Tales and Novels of J. de La Fontaine — Volume 09 eBook

This eBook from the Gutenberg Project consists of approximately 16 pages of information about Tales and Novels of J. de La Fontaine Volume 09.

Title:  The Tales and Novels, v9:  Belphegor and Others

Author:  Jean de La Fontaine

Release Date:  March, 2004 [EBook #5283] [Yes, we are more than one year ahead of schedule] [This file was first posted on June 14, 2002]

Edition:  10

Language:  English

Character set encoding:  ASCII

*** Start of the project gutenberg Ebook tales and novels of Fontaine, V9 ***

This eBook was produced by David Widger widger@cecomet.net

[Note:  There is a short list of bookmarks, or pointers, at the end of the file for those who may wish to sample the author’s ideas before making an entire meal of them.  D.W.]

The tales and novels
of
J. De La Fontaine

Volume 9.

Contains: 
Belphegor
The Little Bell
The Glutton]

Belphegor
addressed to Miss de CHAMMELAY

Your name with ev’ry pleasure here I place,
The last effusions of my muse to grace. 
O charming Phillis! may the same extend
Through time’s dark night:  our praise together blend;
To this we surely may pretend to aim
Your acting and my rhymes attention claim. 
Long, long in mem’ry’s page your fame shall live;
You, who such ecstacy so often give;
O’er minds, o’er hearts triumphantly you reign: 
In Berenice, in Phaedra, and Chimene,
Your tears and plaintive accents all engage: 
Beyond compare in proud Camilla’s rage;
Your voice and manner auditors delight;
Who strong emotions can so well excite? 
No fine eulogium from my pen expect:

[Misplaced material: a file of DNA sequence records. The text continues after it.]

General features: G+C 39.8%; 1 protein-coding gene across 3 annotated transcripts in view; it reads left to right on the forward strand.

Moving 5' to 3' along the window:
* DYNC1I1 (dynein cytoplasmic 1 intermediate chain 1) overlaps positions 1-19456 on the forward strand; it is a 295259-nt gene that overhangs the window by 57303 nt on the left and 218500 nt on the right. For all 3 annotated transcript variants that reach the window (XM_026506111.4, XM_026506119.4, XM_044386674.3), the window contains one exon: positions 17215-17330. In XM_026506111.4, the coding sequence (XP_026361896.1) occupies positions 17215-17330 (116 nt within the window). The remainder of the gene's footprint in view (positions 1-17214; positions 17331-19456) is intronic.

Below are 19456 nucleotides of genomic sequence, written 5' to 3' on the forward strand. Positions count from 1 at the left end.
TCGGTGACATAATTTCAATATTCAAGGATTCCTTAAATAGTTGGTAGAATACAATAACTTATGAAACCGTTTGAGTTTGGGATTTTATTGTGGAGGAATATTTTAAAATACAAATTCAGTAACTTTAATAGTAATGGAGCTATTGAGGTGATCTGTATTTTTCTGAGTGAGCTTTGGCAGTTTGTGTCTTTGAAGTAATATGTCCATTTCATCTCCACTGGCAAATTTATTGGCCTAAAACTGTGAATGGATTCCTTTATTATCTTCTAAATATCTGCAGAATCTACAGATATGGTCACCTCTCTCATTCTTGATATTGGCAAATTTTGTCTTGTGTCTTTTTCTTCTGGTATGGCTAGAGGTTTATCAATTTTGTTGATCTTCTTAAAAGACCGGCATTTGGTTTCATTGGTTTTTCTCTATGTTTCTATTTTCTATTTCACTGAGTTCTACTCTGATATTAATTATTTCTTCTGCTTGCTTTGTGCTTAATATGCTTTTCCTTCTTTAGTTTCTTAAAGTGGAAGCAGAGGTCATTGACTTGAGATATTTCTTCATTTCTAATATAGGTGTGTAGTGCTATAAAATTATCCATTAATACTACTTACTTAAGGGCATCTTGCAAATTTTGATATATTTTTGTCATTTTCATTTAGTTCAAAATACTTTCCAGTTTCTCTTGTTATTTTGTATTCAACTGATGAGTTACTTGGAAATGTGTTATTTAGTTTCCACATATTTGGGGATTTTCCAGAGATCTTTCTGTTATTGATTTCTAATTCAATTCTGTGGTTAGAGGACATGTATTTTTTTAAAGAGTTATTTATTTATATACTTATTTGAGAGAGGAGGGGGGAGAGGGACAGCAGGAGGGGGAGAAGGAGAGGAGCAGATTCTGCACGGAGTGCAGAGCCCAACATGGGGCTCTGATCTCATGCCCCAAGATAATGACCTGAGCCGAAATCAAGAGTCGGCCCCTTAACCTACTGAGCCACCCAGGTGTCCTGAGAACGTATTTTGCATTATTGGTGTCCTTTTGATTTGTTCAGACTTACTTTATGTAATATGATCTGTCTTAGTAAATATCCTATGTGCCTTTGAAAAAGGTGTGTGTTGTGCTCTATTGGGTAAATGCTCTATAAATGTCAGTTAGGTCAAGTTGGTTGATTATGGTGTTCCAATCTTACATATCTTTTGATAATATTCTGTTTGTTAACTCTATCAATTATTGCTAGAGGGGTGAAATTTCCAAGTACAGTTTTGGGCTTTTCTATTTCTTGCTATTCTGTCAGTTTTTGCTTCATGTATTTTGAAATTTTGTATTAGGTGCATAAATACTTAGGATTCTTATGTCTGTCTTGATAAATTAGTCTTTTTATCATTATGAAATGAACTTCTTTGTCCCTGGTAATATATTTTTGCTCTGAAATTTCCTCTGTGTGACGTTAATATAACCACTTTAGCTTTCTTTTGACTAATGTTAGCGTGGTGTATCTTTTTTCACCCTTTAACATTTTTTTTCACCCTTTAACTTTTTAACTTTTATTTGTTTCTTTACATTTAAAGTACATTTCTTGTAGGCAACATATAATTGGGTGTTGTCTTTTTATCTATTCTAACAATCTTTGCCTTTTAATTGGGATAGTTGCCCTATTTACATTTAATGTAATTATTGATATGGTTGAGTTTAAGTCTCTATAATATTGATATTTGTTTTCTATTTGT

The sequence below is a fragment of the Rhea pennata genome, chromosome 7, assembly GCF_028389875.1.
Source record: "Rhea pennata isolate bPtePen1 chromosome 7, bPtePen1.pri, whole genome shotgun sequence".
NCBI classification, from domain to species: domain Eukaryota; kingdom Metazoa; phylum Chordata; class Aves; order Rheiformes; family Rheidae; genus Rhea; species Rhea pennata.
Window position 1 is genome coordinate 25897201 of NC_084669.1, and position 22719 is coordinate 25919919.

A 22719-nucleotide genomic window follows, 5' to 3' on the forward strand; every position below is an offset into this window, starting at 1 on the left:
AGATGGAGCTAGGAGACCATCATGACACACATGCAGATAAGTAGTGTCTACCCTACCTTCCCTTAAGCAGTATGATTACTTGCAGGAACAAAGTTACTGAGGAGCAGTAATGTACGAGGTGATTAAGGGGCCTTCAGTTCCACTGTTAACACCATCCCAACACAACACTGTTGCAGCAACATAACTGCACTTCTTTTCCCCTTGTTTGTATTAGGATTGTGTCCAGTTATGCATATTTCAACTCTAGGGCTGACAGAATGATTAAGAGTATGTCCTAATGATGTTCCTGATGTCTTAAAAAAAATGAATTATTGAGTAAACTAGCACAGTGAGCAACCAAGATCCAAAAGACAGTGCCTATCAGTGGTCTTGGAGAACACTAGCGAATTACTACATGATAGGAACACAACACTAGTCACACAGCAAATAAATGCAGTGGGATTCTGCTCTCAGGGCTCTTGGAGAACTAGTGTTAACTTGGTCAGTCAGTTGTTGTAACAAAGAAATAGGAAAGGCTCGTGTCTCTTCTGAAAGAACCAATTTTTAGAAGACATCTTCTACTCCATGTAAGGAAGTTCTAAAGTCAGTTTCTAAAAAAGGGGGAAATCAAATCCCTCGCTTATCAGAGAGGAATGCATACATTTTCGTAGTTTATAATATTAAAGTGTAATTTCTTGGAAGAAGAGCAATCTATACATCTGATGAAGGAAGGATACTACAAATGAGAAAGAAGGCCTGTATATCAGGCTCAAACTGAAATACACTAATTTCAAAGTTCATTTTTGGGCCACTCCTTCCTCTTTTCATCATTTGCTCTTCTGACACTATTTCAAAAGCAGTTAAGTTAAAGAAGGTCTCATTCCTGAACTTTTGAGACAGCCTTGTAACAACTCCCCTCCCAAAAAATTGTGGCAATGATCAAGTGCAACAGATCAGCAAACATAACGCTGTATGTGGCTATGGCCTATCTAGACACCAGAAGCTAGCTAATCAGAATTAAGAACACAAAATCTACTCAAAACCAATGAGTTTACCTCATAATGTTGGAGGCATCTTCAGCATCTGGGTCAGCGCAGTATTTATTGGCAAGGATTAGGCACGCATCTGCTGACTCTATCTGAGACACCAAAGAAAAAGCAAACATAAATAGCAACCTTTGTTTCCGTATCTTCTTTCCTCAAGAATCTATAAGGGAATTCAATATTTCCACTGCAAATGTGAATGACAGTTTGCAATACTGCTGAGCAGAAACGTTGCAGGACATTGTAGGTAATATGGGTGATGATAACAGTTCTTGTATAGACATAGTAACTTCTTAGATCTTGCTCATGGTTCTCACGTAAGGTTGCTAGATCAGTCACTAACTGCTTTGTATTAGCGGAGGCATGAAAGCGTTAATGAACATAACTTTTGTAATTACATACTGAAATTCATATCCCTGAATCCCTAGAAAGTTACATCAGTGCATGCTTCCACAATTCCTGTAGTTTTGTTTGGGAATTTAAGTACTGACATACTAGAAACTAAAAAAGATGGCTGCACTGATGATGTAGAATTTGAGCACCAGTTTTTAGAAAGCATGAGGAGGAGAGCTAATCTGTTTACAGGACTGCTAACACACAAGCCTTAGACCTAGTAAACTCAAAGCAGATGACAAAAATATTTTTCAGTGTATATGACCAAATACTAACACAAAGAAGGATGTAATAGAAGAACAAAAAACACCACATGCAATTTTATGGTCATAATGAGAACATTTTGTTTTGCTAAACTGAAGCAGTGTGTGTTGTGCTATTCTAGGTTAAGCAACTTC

With you each air and grace appear correct
My first of Phillis’s you ought to be;
My sole affection had been placed on thee;
Long since, had I presumed the truth to tell;
But he who loves would fain be loved as well.

          Nohope of gaining such a charming fair,
          Too soon, perhaps, I ceded to despair;
          Your friend, was all I ventured to be thought,
          Though in your net I more than half was caught. 
          Most willingly your lover I’d have been;
          But time it is our story should be seen.

          One, day, old Satan, sov’reign dread of hell;
          Reviewed his subjects, as our hist’ries tell;
          The diff’rent ranks, confounded as they stood,
          Kings, nobles, females, and plebeian blood,
          Such grief expressed, and made such horrid cries,
          As almost stunned, and filled him with surprise. 
          The monarch, as he passed, desired to know
          The cause that sent each shade to realms below. 
          Some said—­my husband; others wife replied;
          The same was echoed loud from ev’ry side.

Copyrights
Project Gutenberg
Tales and Novels of J. de La Fontaine — Volume 09 from Project Gutenberg. Public domain.
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